SAG ready to resume talks with AMPTP
EmptyRepresentatives of SAG and the Alliance of Motion Picture & Television Producers are expected today to announce the resumption of their film and TV contract talks, most likely Feb. 17.
On Monday, a group of below-the-line workers staged a rally outside SAG headquarters in Los Angeles.
Several dozen members of a group called Let's Get Back to Work urged the guild to resume the stalled talks and called for a speedy resolution of the negotiations impasse. They were joined for a while by SAG members connected to the MembershipFirst group, carrying placards demanding a fair deal from the AMPTP.
SAG members have been without a film and TV contract since June 30, and the possibility of an actors strike has slowed film production. SAG and AMPTP negotiators haven't met since November.
The parties tried to restart the stalled talks Feb. 3, but a legal action by SAG president Alan Rosenberg prompted the cancellation of the bargaining session. Rosenberg failed in a bid to obtain a temporary restraining order nixing the Jan. 26 ouster of national executive director Doug Allen. Former SAG general counsel David White has been tapped as Allen's interim replacement, and senior adviser John McGuire will replace Allen as the guild's chief negotiator for the AMPTP talks.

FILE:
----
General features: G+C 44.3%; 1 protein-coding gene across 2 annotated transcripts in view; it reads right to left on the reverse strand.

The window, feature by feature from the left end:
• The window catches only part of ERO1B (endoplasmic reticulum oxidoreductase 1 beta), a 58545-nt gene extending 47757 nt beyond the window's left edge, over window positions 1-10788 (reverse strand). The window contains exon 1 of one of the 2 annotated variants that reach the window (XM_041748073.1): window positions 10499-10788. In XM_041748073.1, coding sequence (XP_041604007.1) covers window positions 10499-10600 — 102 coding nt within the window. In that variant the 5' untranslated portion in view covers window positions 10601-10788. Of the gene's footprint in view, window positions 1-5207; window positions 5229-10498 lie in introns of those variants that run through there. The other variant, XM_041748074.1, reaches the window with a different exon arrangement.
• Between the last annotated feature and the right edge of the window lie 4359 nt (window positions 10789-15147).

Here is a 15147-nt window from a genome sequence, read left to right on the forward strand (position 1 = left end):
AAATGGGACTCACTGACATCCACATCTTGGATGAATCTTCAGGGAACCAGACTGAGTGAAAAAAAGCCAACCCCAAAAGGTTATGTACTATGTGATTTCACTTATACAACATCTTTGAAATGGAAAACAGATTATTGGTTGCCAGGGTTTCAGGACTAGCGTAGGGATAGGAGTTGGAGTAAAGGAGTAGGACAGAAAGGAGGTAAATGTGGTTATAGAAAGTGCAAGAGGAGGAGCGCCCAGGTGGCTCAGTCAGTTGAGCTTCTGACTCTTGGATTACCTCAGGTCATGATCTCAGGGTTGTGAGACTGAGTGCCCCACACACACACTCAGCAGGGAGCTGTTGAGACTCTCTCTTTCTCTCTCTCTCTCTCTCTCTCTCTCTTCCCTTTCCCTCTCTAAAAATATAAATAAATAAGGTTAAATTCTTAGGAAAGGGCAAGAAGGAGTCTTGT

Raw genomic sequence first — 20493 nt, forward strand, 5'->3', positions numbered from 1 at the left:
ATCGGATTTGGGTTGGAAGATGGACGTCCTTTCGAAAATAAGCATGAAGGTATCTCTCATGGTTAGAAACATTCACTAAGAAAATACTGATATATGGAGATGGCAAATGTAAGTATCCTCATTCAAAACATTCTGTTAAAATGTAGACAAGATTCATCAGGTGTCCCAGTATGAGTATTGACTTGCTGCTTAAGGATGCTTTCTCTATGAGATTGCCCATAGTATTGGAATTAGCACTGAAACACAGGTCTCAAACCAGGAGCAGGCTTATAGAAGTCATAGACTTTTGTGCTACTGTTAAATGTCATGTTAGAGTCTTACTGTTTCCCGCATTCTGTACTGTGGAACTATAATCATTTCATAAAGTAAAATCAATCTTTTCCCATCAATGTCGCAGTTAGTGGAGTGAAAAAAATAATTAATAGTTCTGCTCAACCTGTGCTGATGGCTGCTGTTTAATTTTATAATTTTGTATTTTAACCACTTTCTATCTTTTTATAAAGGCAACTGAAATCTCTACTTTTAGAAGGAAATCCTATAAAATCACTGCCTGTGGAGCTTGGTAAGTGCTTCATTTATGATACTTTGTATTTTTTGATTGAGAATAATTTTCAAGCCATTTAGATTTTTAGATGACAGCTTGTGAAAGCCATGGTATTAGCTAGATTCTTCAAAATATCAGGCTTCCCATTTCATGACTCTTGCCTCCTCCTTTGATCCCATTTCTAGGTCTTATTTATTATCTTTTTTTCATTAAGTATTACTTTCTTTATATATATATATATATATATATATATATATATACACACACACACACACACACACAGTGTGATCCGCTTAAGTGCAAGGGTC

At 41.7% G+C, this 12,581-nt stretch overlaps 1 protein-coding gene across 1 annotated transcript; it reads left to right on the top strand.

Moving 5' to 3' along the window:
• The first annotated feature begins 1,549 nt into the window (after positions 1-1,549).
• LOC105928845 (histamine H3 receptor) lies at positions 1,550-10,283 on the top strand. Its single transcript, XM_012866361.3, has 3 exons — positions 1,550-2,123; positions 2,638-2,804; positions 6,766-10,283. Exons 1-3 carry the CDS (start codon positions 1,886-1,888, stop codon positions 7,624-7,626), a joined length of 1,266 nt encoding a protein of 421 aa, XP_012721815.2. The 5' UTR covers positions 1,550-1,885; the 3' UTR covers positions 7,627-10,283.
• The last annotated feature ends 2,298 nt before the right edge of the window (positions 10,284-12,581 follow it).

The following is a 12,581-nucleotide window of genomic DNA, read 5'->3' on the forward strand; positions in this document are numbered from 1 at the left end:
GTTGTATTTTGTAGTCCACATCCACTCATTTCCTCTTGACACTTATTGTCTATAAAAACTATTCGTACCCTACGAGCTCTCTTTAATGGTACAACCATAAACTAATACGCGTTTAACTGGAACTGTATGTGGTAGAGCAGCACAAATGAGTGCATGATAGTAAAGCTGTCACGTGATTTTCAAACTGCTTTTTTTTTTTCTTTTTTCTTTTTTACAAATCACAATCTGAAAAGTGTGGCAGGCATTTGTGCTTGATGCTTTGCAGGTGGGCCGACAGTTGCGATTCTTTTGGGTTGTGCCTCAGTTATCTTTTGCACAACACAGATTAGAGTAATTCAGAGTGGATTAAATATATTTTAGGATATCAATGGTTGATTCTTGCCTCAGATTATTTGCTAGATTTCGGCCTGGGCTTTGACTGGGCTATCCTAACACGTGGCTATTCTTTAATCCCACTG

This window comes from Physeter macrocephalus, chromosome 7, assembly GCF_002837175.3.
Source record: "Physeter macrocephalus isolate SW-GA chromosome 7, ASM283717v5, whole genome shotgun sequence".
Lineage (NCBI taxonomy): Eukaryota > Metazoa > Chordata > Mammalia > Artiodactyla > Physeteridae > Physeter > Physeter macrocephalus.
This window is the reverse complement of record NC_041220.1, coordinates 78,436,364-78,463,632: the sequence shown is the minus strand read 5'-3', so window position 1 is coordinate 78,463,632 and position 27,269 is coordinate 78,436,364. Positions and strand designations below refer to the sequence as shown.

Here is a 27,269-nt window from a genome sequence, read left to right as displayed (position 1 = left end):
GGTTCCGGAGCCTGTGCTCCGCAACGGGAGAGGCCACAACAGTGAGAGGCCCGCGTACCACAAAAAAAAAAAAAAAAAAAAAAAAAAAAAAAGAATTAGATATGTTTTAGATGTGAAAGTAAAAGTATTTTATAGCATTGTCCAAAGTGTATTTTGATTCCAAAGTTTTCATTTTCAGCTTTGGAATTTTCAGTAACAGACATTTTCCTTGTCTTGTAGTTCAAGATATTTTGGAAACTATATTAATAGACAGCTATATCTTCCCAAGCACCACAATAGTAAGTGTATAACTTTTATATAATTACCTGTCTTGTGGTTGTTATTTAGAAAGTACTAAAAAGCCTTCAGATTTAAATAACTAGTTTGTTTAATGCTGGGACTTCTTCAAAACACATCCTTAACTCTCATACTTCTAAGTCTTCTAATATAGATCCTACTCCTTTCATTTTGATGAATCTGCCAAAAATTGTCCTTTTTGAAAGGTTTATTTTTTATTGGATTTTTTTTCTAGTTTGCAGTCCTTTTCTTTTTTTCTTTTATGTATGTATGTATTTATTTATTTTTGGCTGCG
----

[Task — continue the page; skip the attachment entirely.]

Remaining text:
On Feb. 23, SAG is scheduled to begin negotiations with advertising-industry representatives for a new commercials contract, bargaining jointly with sister actors union AFTRA. So the guild would need to bang out a film and TV deal quickly with the AMPTP or postpone the start date on its commercials talks.
Also Monday, an "open letter" purported to be written by Allen circulated on one or more entertainment blogs, with the former director defending SAG's embattled president against critics.
"Alan Rosenberg has been called to task in recent weeks by some of the press and bloggers for being a 'hard-line' negotiator and for his comments regarding the state of the Screen Actors Guild and its negotiations with the AMPTP for a new contract with the studios and networks," Allen wrote. "Alan may wear his heart on his sleeve, but his heart is in exactly the right place."
In the rest of the letter, Allen criticized AMPTP contract proposals. (partialdiff)